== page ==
I asked everyone, did we receive an invitation from my friend, so and so? No one had seen this invitation. I told them that I just heard that his son was getting married today, and my wife's reaction was: 'Do you think that he intentionally did not invite you? I have no doubt that he indeed sent you an invitation, but due to a postal error, the invitation did not arrive. I think you should quickly get dressed and travel to Yerushalayim to join in the simcha!'"

"I will tell you the truth," the father of the chatan told his friend. "Even if you would have given me a thousand dollars towards the wedding expenses, you would not have made me as happy as you did now. You should know that by coming to participate in my simcha, you caused my joy to be complete!"

Although it is impossible to lay down a clear rule, for this is something that is much dependent on the feelings of each individual, one must still know, that even in the case where one did not receive an invitation to a simcha to which you feel you should have been invited, one should still make an effort to attend the simcha. Anyone who has ever had to use their services is aware of postal disruptions, therefore it is very important to overcome one's feelings, and participate even if one did not receive an invitation.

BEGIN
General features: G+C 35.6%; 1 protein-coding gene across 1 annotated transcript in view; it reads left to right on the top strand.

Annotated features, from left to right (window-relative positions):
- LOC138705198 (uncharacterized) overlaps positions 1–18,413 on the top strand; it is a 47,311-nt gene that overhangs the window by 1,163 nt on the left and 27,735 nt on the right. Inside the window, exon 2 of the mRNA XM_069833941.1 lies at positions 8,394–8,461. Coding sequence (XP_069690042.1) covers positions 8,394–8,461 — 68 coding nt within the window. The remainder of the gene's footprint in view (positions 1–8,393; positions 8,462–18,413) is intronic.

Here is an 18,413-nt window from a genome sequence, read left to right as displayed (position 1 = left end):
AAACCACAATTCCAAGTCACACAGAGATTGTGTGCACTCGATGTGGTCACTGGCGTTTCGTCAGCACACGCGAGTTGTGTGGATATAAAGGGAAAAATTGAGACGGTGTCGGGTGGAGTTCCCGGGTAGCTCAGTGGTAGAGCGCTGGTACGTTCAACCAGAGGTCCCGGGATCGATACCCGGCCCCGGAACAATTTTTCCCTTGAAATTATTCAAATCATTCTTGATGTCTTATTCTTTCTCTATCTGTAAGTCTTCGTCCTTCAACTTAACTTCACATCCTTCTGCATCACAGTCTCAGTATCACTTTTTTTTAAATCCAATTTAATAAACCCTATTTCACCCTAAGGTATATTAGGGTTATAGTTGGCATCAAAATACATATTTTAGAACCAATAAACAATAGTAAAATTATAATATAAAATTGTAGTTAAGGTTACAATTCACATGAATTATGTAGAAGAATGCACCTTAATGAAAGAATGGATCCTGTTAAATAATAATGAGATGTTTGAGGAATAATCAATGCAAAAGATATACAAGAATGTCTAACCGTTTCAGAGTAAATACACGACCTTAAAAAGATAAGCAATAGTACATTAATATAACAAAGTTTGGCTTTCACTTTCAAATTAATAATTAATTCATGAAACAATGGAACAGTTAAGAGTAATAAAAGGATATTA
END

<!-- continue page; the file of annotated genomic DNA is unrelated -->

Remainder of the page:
We must leave behind our pettiness and personal feelings, and try and relate, if only in a small way, to the feelings of others, as the Holy Imrei Chaim taught us. The one who forgot to send the invitation is so distressed, therefore it is incumbent on the friend to take his feelings into consideration. How can he think of his own honor, and not understand his friend's pain?

Of course, if one truly cannot participate in the simcha, one can ask someone to express one's regret to the one making the simcha or wish him mazal tov by phone, but G-d forbid, one should never ignore the occasion, and certainly not because of specific personal calculations.